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anyone out there with papillary cell?

aliciamora's picture
aliciamora
Posts: 3
Joined: Jun 2012

hello everyone! just wondering if anyone out there has papillary cell renal carcinoma? pretty rare from what we've been told. just wanting to reach out and see how treatment, scans, etc have been going. look forward to hearing from you.

Texas_wedge's picture
Texas_wedge
Posts: 2807
Joined: Nov 2011

Alicia - a brief answer (but I'm trying to reply without delay - academic joke for Latin or legal readers!)

Do type in "Papillary" in the search box at the top right of the screen which lists the kidney cancer threads. This will bring up 4 pages of discussions touching on papillary RCC. Most of the way down the first page is a thread with 90 postings entitled "Papillary Renal Cell Carcinoma- Anyone Experiencing This or is a Survivor?" On the following pages this is followed up and there are other threads with many posts on the topic.

You havene't said which form of papillary (type 1 or type 2) but there is a very recent post you may want to look at on a severe case of sarcomatoid papillary RCC by "lbridgers30".

By the way, papillary is the second commonest form of RCC, after clear cell (but still comparatively rare among cancers as a whole).

I hope this helps but if you have difficulty finding the threads I've referred to, please say so and I'll try to help further.

Olsera's picture
Olsera
Posts: 38
Joined: Dec 2011

Hi Alicia,
I am a Papillary Type 1, Grade 1, Stage 1. I had a scan 5 months after surgery & then I will have another at 17 months. My surgeon said that would probably be all, but from what I have learned from this board I will insist on continued monitoring.

Olsera's picture
Olsera
Posts: 38
Joined: Dec 2011

Hi Alicia,
I am a Papillary Type 1, Grade 1, Stage 1. I had a scan 5 months after surgery & then I will have another at 17 months. My surgeon said that would probably be all, but from what I have learned from this board I will insist on continued monitoring.

Texas_wedge's picture
Texas_wedge
Posts: 2807
Joined: Nov 2011

Since it seems to be a fairly aggressive form of RCC, that seems to me to be a good idea, even with your early stage and grade.

aliciamora's picture
aliciamora
Posts: 3
Joined: Jun 2012

thanks for the replies. i'll check further in the website. i am a stage 4 (due to the size of the tumor) grade 2 papillary cell renal carcinoma. i on now on my 4th med since the others have not worked. we've been fighting for almost 2 years. i have been told that this cancer is rare and usually does not occur in young latina females. there is no family history of any cancers.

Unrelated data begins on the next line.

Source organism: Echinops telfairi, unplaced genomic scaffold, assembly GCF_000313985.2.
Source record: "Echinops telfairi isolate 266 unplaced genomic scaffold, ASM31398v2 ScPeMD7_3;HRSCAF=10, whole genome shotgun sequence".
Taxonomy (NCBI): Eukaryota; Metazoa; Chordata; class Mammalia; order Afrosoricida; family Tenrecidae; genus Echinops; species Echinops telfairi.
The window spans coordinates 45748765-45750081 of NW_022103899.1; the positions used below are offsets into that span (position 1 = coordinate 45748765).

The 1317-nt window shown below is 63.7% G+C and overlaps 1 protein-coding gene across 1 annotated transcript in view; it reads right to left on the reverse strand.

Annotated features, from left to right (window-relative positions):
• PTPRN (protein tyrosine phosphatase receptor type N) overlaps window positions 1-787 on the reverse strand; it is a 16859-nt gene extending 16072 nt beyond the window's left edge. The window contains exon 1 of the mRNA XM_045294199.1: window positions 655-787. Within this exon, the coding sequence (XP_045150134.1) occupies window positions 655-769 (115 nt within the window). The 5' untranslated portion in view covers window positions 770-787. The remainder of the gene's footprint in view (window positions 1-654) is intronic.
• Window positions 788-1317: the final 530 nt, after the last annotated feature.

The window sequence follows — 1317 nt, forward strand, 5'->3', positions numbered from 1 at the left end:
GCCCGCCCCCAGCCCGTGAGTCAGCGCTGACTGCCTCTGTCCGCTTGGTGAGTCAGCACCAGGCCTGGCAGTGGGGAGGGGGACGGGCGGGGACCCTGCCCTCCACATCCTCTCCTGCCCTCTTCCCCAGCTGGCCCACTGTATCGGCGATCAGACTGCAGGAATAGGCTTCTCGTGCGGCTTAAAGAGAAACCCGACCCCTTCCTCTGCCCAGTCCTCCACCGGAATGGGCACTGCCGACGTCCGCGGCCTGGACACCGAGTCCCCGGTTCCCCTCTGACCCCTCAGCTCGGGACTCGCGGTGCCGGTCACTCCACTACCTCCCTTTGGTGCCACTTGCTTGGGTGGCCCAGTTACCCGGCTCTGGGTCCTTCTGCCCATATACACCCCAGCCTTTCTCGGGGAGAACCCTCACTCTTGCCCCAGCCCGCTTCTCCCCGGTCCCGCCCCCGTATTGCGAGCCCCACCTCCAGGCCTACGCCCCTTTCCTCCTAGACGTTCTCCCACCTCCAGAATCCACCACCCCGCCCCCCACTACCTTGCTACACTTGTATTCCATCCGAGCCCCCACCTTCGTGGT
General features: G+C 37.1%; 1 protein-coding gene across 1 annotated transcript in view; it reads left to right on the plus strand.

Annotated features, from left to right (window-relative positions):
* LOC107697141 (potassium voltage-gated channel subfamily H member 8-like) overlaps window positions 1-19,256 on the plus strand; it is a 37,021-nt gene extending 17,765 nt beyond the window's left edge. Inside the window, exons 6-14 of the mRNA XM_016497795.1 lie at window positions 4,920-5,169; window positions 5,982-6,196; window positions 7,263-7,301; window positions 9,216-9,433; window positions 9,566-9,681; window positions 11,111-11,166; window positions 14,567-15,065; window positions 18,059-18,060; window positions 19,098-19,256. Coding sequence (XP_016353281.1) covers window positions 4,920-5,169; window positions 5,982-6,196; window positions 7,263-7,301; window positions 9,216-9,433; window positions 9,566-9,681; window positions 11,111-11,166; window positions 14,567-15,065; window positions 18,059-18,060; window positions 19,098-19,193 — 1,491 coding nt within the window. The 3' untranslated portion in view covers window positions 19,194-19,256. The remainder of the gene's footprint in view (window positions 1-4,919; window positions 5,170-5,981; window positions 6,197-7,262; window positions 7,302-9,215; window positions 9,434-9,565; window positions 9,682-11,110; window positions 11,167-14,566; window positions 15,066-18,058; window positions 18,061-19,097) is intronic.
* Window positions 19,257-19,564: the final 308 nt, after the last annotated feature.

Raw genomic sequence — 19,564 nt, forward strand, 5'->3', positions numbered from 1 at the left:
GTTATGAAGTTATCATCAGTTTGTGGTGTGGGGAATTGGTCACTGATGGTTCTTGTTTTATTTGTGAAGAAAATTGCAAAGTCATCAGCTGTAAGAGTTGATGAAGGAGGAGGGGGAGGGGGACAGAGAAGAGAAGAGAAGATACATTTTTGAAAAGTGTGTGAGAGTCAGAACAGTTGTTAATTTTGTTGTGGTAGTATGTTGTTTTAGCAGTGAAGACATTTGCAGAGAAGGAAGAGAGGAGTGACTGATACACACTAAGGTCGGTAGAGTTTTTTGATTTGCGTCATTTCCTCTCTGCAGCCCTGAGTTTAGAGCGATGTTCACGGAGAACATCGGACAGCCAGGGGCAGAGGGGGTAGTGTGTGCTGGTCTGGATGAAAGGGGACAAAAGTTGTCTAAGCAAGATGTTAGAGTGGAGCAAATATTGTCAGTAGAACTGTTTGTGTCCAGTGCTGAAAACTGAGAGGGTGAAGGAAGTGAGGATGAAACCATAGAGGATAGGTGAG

GeorjeanParrish's picture
GeorjeanParrish
Posts: 26
Joined: Oct 2011

https://secure.kidneycancer.org/np/clients/kca/login.jsp

GeorjeanParrish's picture
GeorjeanParrish
Posts: 26
Joined: Oct 2011

http://digital.olivesoftware.com/Olive/ODE/KidneyCancer/

Gulfwarvet
Posts: 1
Joined: Jun 2012

I also have stage 4 type 2 pap. Lymphnods and liver/lung involved. Since Dec 2009. I am starting my 4th treatment (Afinitor) Unless our bodies "kick in" on the immune system we are both facing the end. I have one of the best Onco doctors available at UCLA and he says it is up to our own bodies. If you had the kidney removed it is a slightly better outcome. (says doc) He said I have "a few years" once he starts treatments. Still facing the chance of interlukin 2 but the effects my be strong with no results...but we try as we must. Good luck to you and if you need a new friend to talk with about this I will be willing. I need someone, my wife and grown children are difficult to talk too as I cant get the words out without crying. You can msg me at joeandcil@live.com
Stay strong and be ready for anything!

Michael6701
Posts: 26
Joined: Sep 2011

I had papillary type 2, stage 1, grade III. I had it removed a year ago with open-partial and my 6 month scan was okay; I am scheduled for my 1 year next week. I will probably insist on long term follow-up because I lost three siblings to papillary RCC.

Texas_wedge's picture
Texas_wedge
Posts: 2807
Joined: Nov 2011

Continuing follow-up sounds essential. What ages were those you lost? If you have children, I hope they will also have regular check-ups so that if they should be unlucky they'll get the earliest possible treatment.

Michael6701
Posts: 26
Joined: Sep 2011

They were all younger than me. They were all diagnosed in their early 50's and were all gone by the age of 54. I wasn't diagnosed until 67. The biggest difference between my siblings and me is that I was lucky enough to have an incidental discovery, whereas they all discovered theirs when it became symptomatic and had metastasized.

I have impressed upon my children (early 40's)the importance of early screening and the family history. They assure me that they will talk to their doctor and get properly screened. I wish I knew conclusively that they will.

Phoenix Rising's picture
Phoenix Rising
Posts: 158
Joined: Jul 2012

I have the non-hereditary papillary renal cell carcinoma and it that was discovered in 2009. I have been dealing with it fairly well, first with surgery, then with Interleukin 2. I just posted my experience here:
http://csn.cancer.org/node/202594

Upon discovery, I was stage 4- T2 N3 Mx, mass on one kidney, mass in inferior vena cava, several affected lymph nodes-- all removed with surgery in 2009. Single metastacism on right lung removed in 2011, multiple mets on both lungs and one lymph node- just completed 2 rounds of high dose interleukin 2 last week.

I am refusing to listen, agree, or otherwise succumb to the end-of-you-life statistics and theories. Only God can make that decision.